King of the Beggars - Chapter XXXIV

Chapter XXXIV

He turns Conjurer; and is Revenged on the Uncharitable

            Sometimes he and his wife, in conjunction with Coleman and his wife, being all dressed genteelly, passed for Gypsies of extraordinary knowledge and reputation: many a poor credulous unsuspecting person became their prey, and many a good booty they got in almost every town of the counties of Cornwall and Devon. Once in particular, himself and Coleman, with both their spouses, being in Buckford-sleigh, near Exeter, one Mr. Collard, a wealthy but simple shoemaker, came to their quarters, to consult them on a very intricate and important affair; he told them, "that it was the opinion of everybody in the country, that his grandmother had somewhere concealed very large sums of money before her death, and that himself, by several dreams, was confirmed in the same opinion, and that he thought proper to advise with them upon the affair; not doubting but they, by the help of their profound learning and knowledge, for which they were so famous through the west, were capable of informing him in what particular place he might find this particular treasure, which if they would discover to him, he would give them thirty guineas."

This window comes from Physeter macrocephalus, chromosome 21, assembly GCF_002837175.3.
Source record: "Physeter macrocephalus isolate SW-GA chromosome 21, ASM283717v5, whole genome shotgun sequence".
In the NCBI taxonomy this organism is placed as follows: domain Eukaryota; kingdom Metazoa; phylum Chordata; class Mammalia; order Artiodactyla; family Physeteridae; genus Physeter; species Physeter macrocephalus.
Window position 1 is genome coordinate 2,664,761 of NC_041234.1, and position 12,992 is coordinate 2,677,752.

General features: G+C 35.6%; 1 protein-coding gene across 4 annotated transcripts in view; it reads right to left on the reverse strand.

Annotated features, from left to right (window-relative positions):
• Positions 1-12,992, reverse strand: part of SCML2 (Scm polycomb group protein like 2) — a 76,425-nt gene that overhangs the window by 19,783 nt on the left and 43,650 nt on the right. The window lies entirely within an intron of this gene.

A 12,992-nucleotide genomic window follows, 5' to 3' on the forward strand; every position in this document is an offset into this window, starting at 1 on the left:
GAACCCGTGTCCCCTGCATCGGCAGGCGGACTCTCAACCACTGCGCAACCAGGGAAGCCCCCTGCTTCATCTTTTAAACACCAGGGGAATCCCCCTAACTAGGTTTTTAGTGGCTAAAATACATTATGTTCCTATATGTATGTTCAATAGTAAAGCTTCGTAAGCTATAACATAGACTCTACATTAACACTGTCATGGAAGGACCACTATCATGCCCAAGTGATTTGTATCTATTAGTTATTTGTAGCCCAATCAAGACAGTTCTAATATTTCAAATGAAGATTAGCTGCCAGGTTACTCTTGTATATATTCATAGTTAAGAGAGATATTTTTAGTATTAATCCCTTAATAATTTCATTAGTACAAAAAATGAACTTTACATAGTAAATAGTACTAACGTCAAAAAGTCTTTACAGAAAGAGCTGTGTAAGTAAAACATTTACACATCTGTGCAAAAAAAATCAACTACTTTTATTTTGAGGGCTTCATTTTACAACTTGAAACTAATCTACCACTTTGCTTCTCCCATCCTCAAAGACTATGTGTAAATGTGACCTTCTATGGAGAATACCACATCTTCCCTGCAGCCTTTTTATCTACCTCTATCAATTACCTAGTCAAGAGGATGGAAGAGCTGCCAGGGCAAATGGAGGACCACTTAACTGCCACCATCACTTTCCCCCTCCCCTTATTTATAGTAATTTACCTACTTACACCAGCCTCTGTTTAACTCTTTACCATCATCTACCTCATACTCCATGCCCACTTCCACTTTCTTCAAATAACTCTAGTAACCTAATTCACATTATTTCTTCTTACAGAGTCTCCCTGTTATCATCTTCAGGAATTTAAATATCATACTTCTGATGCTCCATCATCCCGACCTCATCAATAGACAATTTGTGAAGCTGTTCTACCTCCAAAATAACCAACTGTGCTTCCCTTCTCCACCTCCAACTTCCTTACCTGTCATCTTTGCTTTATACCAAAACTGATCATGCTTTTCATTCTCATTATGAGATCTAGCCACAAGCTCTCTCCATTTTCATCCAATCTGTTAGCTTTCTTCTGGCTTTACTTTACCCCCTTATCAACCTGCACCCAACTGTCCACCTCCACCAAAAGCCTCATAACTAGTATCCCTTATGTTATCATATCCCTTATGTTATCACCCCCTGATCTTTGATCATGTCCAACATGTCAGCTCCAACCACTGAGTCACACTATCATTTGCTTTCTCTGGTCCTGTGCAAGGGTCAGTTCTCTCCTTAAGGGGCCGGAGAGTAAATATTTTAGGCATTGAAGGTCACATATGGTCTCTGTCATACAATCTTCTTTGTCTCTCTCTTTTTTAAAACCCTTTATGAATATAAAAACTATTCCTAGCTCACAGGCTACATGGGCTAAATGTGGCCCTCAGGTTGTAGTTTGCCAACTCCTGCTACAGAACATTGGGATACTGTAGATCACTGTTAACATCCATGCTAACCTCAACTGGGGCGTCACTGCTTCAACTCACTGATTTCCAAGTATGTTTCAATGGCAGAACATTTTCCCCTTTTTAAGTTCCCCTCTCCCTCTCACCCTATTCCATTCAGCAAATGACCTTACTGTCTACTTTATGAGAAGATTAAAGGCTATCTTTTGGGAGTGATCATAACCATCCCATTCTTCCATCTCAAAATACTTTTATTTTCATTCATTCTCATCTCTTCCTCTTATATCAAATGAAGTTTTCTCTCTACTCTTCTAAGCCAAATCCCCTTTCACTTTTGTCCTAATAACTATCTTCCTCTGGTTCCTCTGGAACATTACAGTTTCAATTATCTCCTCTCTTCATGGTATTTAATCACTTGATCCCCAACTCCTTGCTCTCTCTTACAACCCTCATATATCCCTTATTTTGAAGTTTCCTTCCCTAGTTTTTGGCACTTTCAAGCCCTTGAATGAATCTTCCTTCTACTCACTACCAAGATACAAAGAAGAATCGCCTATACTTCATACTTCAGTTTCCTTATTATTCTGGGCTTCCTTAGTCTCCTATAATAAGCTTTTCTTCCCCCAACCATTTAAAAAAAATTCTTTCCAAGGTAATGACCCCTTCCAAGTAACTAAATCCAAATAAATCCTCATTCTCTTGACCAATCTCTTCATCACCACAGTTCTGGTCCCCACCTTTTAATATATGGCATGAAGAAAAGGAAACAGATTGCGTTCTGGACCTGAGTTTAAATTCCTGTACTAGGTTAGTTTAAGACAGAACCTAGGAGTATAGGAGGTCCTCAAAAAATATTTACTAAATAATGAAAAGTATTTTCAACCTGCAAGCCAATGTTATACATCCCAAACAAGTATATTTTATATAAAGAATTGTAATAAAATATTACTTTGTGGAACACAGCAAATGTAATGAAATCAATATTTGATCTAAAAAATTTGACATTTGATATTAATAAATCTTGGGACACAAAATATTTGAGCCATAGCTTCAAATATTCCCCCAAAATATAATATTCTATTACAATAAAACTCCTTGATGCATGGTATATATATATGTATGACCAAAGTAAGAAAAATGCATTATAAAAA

Our magicians, after long deliberation and consultation with their books, told him, "that if he would that night take a walk with one of them, he would see the spirit of his grandmother; that he must not be afraid of the apparition, but follow it till it vanished away, and in that individual spot of ground from which the ghost vanished, there he would find the hidden treasure."